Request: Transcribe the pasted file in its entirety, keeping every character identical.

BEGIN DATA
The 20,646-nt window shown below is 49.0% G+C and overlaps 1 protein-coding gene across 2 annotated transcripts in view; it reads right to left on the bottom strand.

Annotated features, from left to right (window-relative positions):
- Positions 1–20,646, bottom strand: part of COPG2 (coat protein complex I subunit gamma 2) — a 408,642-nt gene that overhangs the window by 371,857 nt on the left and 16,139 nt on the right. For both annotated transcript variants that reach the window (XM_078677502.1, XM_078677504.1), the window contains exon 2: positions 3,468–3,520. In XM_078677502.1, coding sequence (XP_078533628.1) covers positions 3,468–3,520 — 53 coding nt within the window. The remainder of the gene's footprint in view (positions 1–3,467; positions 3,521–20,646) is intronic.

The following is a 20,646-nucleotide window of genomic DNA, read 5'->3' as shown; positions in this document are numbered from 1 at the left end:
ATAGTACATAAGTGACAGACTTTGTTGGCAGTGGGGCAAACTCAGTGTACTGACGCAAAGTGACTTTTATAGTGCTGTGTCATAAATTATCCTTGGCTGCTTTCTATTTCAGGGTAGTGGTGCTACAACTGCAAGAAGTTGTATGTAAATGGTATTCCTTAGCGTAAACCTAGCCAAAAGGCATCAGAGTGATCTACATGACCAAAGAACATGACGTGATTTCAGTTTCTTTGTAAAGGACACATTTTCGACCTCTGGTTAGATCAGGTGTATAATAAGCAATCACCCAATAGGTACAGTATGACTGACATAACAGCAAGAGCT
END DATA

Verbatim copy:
The 20,646-nt window shown below is 49.0% G+C and overlaps 1 protein-coding gene across 2 annotated transcripts in view; it reads right to left on the bottom strand.

Annotated features, from left to right (window-relative positions):
- Positions 1–20,646, bottom strand: part of COPG2 (coat protein complex I subunit gamma 2) — a 408,642-nt gene that overhangs the window by 371,857 nt on the left and 16,139 nt on the right. For both annotated transcript variants that reach the window (XM_078677502.1, XM_078677504.1), the window contains exon 2: positions 3,468–3,520. In XM_078677502.1, coding sequence (XP_078533628.1) covers positions 3,468–3,520 — 53 coding nt within the window. The remainder of the gene's footprint in view (positions 1–3,467; positions 3,521–20,646) is intronic.

The following is a 20,646-nucleotide window of genomic DNA, read 5'->3' as shown; positions in this document are numbered from 1 at the left end:
ATAGTACATAAGTGACAGACTTTGTTGGCAGTGGGGCAAACTCAGTGTACTGACGCAAAGTGACTTTTATAGTGCTGTGTCATAAATTATCCTTGGCTGCTTTCTATTTCAGGGTAGTGGTGCTACAACTGCAAGAAGTTGTATGTAAATGGTATTCCTTAGCGTAAACCTAGCCAAAAGGCATCAGAGTGATCTACATGACCAAAGAACATGACGTGATTTCAGTTTCTTTGTAAAGGACACATTTTCGACCTCTGGTTAGATCAGGTGTATAATAAGCAATCACCCAATAGGTACAGTATGACTGACATAACAGCAAGAGCT